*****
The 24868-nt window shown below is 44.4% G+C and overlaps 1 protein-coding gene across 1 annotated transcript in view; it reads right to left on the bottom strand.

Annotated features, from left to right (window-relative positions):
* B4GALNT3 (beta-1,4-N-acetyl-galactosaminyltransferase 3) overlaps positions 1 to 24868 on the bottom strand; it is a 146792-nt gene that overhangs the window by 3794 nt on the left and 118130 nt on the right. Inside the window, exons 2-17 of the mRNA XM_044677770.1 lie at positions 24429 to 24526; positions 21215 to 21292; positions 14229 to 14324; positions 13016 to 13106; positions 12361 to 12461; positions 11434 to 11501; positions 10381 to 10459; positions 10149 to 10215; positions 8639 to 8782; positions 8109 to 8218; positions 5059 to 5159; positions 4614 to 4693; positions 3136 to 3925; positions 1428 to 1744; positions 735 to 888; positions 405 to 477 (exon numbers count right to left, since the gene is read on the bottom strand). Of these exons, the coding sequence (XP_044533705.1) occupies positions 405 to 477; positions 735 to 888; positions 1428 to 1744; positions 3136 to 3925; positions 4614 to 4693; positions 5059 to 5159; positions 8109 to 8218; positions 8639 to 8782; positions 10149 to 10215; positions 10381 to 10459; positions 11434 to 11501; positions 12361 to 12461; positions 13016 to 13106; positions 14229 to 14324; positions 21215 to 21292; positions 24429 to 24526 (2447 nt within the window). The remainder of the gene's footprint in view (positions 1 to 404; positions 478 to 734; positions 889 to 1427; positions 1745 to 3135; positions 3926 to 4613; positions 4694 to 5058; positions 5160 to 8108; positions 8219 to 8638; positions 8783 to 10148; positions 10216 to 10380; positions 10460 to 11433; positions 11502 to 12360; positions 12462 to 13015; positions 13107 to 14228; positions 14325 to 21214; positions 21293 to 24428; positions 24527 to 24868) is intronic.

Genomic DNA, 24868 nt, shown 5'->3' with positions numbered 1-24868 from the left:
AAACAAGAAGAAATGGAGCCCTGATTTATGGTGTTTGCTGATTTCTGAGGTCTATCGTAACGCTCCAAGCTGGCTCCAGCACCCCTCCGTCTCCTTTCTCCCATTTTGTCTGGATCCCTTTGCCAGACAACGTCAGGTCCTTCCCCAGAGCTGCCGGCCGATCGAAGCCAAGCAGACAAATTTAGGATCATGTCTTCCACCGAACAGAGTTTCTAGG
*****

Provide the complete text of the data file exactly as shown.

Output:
The 24868-nt window shown below is 44.4% G+C and overlaps 1 protein-coding gene across 1 annotated transcript in view; it reads right to left on the bottom strand.

Annotated features, from left to right (window-relative positions):
* B4GALNT3 (beta-1,4-N-acetyl-galactosaminyltransferase 3) overlaps positions 1 to 24868 on the bottom strand; it is a 146792-nt gene that overhangs the window by 3794 nt on the left and 118130 nt on the right. Inside the window, exons 2-17 of the mRNA XM_044677770.1 lie at positions 24429 to 24526; positions 21215 to 21292; positions 14229 to 14324; positions 13016 to 13106; positions 12361 to 12461; positions 11434 to 11501; positions 10381 to 10459; positions 10149 to 10215; positions 8639 to 8782; positions 8109 to 8218; positions 5059 to 5159; positions 4614 to 4693; positions 3136 to 3925; positions 1428 to 1744; positions 735 to 888; positions 405 to 477 (exon numbers count right to left, since the gene is read on the bottom strand). Of these exons, the coding sequence (XP_044533705.1) occupies positions 405 to 477; positions 735 to 888; positions 1428 to 1744; positions 3136 to 3925; positions 4614 to 4693; positions 5059 to 5159; positions 8109 to 8218; positions 8639 to 8782; positions 10149 to 10215; positions 10381 to 10459; positions 11434 to 11501; positions 12361 to 12461; positions 13016 to 13106; positions 14229 to 14324; positions 21215 to 21292; positions 24429 to 24526 (2447 nt within the window). The remainder of the gene's footprint in view (positions 1 to 404; positions 478 to 734; positions 889 to 1427; positions 1745 to 3135; positions 3926 to 4613; positions 4694 to 5058; positions 5160 to 8108; positions 8219 to 8638; positions 8783 to 10148; positions 10216 to 10380; positions 10460 to 11433; positions 11502 to 12360; positions 12462 to 13015; positions 13107 to 14228; positions 14325 to 21214; positions 21293 to 24428; positions 24527 to 24868) is intronic.

Genomic DNA, 24868 nt, shown 5'->3' with positions numbered 1-24868 from the left:
AAACAAGAAGAAATGGAGCCCTGATTTATGGTGTTTGCTGATTTCTGAGGTCTATCGTAACGCTCCAAGCTGGCTCCAGCACCCCTCCGTCTCCTTTCTCCCATTTTGTCTGGATCCCTTTGCCAGACAACGTCAGGTCCTTCCCCAGAGCTGCCGGCCGATCGAAGCCAAGCAGACAAATTTAGGATCATGTCTTCCACCGAACAGAGTTTCTAGG